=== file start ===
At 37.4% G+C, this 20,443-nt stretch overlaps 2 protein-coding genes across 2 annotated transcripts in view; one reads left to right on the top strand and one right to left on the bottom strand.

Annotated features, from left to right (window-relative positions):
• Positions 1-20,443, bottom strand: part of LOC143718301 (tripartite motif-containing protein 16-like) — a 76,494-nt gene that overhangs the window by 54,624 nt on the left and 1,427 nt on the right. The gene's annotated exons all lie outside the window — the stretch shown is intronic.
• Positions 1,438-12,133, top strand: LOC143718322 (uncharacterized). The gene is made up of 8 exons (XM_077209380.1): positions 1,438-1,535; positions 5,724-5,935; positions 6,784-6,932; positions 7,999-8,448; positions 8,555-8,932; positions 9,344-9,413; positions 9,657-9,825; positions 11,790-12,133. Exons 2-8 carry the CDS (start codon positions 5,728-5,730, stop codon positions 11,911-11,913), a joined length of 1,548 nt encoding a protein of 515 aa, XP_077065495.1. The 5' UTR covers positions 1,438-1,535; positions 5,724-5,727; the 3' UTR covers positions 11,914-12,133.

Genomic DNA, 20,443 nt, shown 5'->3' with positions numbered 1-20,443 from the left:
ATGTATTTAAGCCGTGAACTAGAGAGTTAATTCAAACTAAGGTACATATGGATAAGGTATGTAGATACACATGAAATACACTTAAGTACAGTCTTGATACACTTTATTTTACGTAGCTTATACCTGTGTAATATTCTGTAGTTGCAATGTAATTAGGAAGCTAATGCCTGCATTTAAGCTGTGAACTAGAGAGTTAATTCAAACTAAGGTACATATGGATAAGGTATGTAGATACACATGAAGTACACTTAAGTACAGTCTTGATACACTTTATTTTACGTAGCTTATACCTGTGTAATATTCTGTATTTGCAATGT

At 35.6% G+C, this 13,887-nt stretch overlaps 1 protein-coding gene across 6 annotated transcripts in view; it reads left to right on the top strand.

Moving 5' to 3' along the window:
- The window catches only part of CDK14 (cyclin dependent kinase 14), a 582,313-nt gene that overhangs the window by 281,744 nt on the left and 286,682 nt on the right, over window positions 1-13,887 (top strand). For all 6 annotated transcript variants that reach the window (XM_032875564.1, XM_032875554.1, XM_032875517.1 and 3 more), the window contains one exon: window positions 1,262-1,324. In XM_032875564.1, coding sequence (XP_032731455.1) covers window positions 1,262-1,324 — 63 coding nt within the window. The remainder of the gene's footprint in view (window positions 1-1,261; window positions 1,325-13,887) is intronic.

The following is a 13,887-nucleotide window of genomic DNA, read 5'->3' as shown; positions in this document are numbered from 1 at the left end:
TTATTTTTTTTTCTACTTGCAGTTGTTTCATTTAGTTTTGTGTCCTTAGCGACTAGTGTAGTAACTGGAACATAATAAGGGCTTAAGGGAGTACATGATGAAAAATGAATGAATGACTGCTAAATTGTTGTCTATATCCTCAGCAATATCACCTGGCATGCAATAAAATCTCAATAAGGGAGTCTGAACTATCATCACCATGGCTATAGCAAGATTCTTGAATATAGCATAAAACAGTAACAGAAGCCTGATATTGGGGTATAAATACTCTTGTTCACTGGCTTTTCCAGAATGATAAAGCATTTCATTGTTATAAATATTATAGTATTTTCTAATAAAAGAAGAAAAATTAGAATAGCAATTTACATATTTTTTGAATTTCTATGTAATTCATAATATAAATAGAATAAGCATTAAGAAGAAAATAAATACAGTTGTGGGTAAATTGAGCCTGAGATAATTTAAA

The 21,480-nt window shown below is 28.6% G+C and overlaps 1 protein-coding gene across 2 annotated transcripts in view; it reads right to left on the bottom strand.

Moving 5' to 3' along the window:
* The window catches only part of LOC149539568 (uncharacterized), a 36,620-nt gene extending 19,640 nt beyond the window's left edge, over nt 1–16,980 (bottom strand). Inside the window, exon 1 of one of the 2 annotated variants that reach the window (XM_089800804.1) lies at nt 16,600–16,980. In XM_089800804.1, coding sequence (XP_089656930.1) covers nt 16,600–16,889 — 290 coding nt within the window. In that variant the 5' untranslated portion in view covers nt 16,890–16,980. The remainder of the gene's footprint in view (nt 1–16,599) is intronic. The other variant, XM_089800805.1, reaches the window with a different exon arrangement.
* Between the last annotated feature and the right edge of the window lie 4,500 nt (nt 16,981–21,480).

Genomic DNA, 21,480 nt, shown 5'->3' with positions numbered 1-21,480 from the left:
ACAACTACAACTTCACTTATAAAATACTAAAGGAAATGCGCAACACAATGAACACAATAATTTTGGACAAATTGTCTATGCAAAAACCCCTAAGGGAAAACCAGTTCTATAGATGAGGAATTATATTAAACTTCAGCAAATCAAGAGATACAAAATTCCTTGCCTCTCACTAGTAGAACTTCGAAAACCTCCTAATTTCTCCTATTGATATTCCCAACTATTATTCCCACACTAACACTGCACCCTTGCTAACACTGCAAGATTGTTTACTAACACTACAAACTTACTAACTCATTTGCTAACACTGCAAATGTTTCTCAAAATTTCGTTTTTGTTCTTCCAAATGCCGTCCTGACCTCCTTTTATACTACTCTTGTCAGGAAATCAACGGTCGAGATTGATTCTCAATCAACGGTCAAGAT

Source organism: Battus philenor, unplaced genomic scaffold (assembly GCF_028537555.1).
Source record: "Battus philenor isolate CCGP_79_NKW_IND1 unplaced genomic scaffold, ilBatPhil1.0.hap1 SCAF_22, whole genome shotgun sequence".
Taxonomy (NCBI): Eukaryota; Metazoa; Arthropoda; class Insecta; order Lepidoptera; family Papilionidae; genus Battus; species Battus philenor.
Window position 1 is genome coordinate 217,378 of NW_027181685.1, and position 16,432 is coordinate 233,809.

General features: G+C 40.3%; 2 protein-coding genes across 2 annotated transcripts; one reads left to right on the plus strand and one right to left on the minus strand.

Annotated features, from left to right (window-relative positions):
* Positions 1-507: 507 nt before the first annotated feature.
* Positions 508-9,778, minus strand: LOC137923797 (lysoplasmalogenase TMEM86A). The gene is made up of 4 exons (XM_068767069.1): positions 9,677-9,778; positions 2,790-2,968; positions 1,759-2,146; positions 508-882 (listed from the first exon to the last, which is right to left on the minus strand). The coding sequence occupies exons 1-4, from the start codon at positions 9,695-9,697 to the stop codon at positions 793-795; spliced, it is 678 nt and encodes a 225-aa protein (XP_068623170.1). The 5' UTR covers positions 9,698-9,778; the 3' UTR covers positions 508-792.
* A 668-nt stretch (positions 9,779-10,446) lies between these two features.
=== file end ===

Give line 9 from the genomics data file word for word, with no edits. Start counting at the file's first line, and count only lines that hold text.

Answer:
- The window catches only part of CDK14 (cyclin dependent kinase 14), a 582,313-nt gene that overhangs the window by 281,744 nt on the left and 286,682 nt on the right, over window positions 1-13,887 (top strand). For all 6 annotated transcript variants that reach the window (XM_032875564.1, XM_032875554.1, XM_032875517.1 and 3 more), the window contains one exon: window positions 1,262-1,324. In XM_032875564.1, coding sequence (XP_032731455.1) covers window positions 1,262-1,324 — 63 coding nt within the window. The remainder of the gene's footprint in view (window positions 1-1,261; window positions 1,325-13,887) is intronic.